Mega Man is coming back with a flourish, though it took over six years for us to receive any indication the Blue Bomber is still breathing.
What took so long for Capcom's little robot to spring back into the battlefield? The January edition of Game Informer has answers about Mega Man 11's development process—and the events leading up to the project getting green-lit. Some of the revelations are available on Game Informer's site (the staff got to go hands-on with the game), and others were gleaned from the issue itself and posted on Protodude's Rockman Corner.
Here are 11 cool tidbits we learned about Mega Man 11:
The Mega Man 11 team was unsure how to pick up the series after Keiji Inafune departed Capcom
Mega Man 11's producer, Kazuhiro Tsuchiya, says Capcom's staff had a hard time saying, "I want to work on Mega Man" once the usual man behind the wheel, Keiji Inafune, departed the company. When he left, remaining staff was unsure about how to fill his role.
There are four difficulty settings
Like Mega Man 10 (and the American release of Mega Man 2 long before it), Mega Man 11 will have difficulty settings. Four, to be exact. We know of two so far: "Normal" is a standard Mega Man challenge, and "Superhero" is for Mega Man enthusiasts who enjoy the musical crunch of a steel-plated boot sailing into their shin.
The Robot Masters are former allies of Dr Light
It's not uncommon for the nefarious Dr Wily to simply turn his good colleague's robots against the world with a little re-programming (or with some good old-fashioned coercing), and it seems that's the case in Mega Man 11, too.
The gears under Mega Man's health meter have something to do with the game's difficulty
If you look at screenshots or video of Mega Man 11, you'll see an image of some gears below Mega Man's health and weapon meters. According to Game Informer, these gears are part of "an entirely new gameplay mechanic that will impact Mega Man's moment-to-moment action. Unfortunately, we can't talk about this feature, but we feel that it's a nice addition to the action and helps balance the difficulty." Hmm!
There's a weapon wheel
Shuffling through menus isn't fun in the NES Mega Man games. Later games let you choose weapons with bumper-buttons, but even doing that wastes time. Mega Man 11 has a cure for the weapon-switching blues, however: A weapon wheel that's programmed into each console controllers' right analogue stick. Now we just need to remember which direction switches to which weapon. With my lousy memory, it looks like I might be hitting L and R all the time anyway.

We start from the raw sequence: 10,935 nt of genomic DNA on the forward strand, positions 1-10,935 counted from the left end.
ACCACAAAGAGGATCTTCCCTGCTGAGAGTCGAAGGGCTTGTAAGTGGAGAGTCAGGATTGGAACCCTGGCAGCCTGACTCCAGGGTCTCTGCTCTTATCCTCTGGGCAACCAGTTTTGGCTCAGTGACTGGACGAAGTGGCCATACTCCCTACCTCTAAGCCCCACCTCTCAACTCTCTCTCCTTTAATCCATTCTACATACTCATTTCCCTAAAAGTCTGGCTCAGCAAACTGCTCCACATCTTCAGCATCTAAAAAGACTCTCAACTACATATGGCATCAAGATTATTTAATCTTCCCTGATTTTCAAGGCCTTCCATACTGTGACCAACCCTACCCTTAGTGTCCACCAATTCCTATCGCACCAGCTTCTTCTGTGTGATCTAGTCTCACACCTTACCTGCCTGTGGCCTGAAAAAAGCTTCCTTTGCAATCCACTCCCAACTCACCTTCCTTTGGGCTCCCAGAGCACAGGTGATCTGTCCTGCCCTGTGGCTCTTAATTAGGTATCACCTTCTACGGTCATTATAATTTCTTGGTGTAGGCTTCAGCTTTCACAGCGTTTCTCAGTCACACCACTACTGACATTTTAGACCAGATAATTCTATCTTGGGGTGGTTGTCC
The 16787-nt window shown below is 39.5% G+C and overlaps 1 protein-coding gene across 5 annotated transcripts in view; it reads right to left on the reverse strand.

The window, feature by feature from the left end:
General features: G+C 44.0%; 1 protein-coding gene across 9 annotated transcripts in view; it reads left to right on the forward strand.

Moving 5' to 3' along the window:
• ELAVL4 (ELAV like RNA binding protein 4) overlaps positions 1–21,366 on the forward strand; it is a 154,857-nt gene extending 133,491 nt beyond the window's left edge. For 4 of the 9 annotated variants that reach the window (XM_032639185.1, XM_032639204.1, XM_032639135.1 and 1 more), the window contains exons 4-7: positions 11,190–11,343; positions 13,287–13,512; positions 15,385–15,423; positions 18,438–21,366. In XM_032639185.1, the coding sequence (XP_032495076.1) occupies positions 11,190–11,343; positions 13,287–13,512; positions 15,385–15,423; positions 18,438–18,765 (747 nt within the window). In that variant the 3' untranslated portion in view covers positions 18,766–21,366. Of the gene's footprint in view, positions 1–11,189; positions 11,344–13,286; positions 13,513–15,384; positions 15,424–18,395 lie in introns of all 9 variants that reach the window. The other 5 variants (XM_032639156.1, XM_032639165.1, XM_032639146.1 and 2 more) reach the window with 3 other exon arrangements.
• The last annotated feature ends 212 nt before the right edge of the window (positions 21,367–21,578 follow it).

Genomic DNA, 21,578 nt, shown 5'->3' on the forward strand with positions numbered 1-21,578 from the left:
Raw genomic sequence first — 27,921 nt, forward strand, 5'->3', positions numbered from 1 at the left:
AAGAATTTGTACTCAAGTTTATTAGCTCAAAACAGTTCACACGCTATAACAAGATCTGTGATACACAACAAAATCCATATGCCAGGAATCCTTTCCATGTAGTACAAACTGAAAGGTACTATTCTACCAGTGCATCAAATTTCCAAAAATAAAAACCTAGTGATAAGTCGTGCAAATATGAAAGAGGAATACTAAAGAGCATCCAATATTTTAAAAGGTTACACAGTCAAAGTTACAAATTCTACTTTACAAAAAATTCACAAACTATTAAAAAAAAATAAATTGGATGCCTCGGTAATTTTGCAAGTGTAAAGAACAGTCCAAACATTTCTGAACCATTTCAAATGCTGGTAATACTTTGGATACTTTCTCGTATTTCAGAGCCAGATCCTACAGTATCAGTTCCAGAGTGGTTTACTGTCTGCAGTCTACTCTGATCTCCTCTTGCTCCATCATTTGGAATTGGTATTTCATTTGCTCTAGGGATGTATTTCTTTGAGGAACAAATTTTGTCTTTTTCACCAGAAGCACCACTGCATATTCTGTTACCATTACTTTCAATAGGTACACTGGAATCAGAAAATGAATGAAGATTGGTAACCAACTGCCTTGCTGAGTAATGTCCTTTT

Mega Man's helmet and armor change when he equips a Robot Master's weapon
You've probably already seen the concept art floating around of Mega Man wearing a suit of bricklike armor. Turns out when he switches weapons, his body design changes along with his color. We're looking forward to seeing the cool alterations Capcom applies to Mega Man's classic bod.
All eight Robot Masters can be challenged from the outset
This point is probably a "Duh" for less involved Mega Man fans, but there are actually several Mega Man games that force you to take on the Robot Masters four-by-four. Not Mega Man 11. All eight Masters are available for a beating as soon as you start playing, so enjoy your prolonged period of performing guesswork while you slowly grow your weapon stash.
Mega Man was almost "super masculine"
Mega Man 11's director, Koji Oda, says the team experimented a bit with Mega Man's design. At one point he was "super masculine," but that idea was scrapped, presumably after the artists started having flashbacks to DIC's Mega Man cartoon from the '90s.
Several people pitched new Mega Man game ideas before Kazuhiro Tsuchiya got the go-ahead
As you might expect from a franchise as beloved as Mega Man, more than one pitch was made for a new game. Koji Oda's pitch ultimately wound up getting the green light.
Mega Man 11's team re-designed old stages from Mega Man 5 through 10 to test the new art style
Not everyone is a fan of Mega Man 11's new art style, but rest assured it went through testing before it was given the final thumbs-up. The team re-designed old stages from Mega Man 5 through 10 to make sure the style gels with Mega Man's sharp movements.
There's no female Robot Master this time around
"There was actually a female Robot Master at the concept stage [for Mega Man 11], but when we paired up all the different weapons, she was one of the Robot Masters that didn't make the cut," Oda says. "We definitely feel like there are plenty of opportunities to add female Robot Masters in the future. This is one of those things where we feel like it's all about what fits best for each occasion, and there are those occasions where a female would be more appropriate than a male." Well, Splash Woman will always flip-flop around in our hearts, right?